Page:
BOK chief to focus on monetary stability

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BOK chief to focus on monetary stability


Lee Ju-yeol

Korea’s central bank chief said Monday that the country’s monetary policy tools will be used to support the economy and maintain financial stability at the same time.

“It is necessary to manage monetary policy in such a way as to make the financial system more stable and help the momentum for recovery,” Bank of Korea (BOK) Gov. Lee Ju-yeol said in an inaugural ceremony for his second four-year term. He was reappointed by President Moon Jae-in last month.

“The central bank will keep the accommodative stance to support the economy, but will be more cautious in adjusting the pace of monetary easing after closely checking changes in the economy and financial stability.”

He said the BOK will remain more vigilant in fending off potential financial risks, which include massive household debt and foreign capital outflow.

Lee, who became the first BOK chief in more than 40 years to serve in the top BOK post for a second consecutive term, noted that it is time to look for ways to improve the effectiveness of the central bank’s monetary tools in a period of low growth and low interest rates.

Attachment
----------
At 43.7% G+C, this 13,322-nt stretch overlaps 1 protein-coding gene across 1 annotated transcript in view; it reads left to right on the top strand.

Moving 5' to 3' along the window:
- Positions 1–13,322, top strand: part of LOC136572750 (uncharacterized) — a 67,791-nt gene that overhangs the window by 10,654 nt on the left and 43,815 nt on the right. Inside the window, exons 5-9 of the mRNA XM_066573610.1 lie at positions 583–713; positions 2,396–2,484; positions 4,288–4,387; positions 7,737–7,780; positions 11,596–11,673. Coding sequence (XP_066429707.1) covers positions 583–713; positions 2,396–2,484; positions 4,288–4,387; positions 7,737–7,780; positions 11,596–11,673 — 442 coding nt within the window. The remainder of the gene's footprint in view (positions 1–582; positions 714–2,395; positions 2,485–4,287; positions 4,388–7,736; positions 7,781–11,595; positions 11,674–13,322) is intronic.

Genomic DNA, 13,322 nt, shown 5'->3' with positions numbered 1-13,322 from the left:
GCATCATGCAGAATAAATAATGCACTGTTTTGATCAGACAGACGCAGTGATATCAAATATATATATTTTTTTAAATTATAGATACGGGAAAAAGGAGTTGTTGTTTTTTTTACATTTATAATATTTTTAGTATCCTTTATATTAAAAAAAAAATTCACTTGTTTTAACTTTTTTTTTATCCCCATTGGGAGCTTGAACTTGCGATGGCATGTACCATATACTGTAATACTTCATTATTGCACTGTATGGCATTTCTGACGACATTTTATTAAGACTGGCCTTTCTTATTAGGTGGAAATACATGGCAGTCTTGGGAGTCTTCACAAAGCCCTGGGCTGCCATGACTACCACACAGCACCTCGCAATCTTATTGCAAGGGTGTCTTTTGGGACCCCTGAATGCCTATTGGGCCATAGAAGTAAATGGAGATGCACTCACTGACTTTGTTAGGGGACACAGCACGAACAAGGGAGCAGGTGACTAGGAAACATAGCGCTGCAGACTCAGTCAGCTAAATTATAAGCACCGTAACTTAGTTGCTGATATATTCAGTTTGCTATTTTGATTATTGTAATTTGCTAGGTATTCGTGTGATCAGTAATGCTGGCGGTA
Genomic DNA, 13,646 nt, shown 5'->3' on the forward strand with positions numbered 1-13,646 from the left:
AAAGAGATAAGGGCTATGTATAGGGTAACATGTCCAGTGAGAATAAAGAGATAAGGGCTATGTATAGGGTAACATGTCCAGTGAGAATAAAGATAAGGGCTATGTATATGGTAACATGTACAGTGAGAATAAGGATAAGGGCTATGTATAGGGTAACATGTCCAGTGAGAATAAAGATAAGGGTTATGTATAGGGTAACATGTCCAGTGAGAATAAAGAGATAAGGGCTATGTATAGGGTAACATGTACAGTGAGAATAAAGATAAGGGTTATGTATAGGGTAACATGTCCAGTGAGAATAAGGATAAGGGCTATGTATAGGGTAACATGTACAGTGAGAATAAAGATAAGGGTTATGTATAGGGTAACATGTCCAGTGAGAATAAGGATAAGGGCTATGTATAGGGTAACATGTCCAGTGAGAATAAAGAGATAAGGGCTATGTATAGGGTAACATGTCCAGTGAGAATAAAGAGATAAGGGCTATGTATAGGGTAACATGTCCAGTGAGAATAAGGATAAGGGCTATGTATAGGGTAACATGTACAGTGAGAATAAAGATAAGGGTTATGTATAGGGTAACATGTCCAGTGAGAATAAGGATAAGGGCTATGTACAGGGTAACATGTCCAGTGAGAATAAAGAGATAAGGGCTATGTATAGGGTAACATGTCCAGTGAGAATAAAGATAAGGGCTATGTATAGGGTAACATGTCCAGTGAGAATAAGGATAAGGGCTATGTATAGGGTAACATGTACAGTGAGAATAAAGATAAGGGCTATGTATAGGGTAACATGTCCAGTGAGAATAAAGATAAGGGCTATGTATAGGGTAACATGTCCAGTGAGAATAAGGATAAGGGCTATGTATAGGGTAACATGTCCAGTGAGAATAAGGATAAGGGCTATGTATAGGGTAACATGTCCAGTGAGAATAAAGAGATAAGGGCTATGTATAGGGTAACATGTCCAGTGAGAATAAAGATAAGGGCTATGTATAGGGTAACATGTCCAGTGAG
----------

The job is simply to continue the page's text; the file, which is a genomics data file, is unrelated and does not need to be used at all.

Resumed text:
“As we face a drop in growth potential and limited maneuverability of the base rate, the central bank needs to seek ways to take policy initiatives for the mid- and long-term,” he said. “For the last four years, I’ve put a priority on stability, but for the next four years, I will focus more on change and innovation.”

Lee stressed the central bank has complied with the principle that market forces determine foreign exchange rates, referring to the latest Seoul-Washington deal to improve the transparency of the country’s currency market.

“I understand claims that Korea has too much current account surplus, which once was equivalent to 7 percent of gross domestic product,” Lee told reporters. “But we’ve never used our policy tools to target foreign exchange rates. We’ve stuck to the principle that the foreign exchange rate should be determined by the market.”

For years, Washington has vowed to aggressively keep tabs on and combat unfair currency practices, which have resulted in the United States having a large trade deficit.

Korean financial authorities, however, have claimed they do not interfere in the foreign exchange market but limit themselves to “smoothing operations” against extremely one-sided movements.

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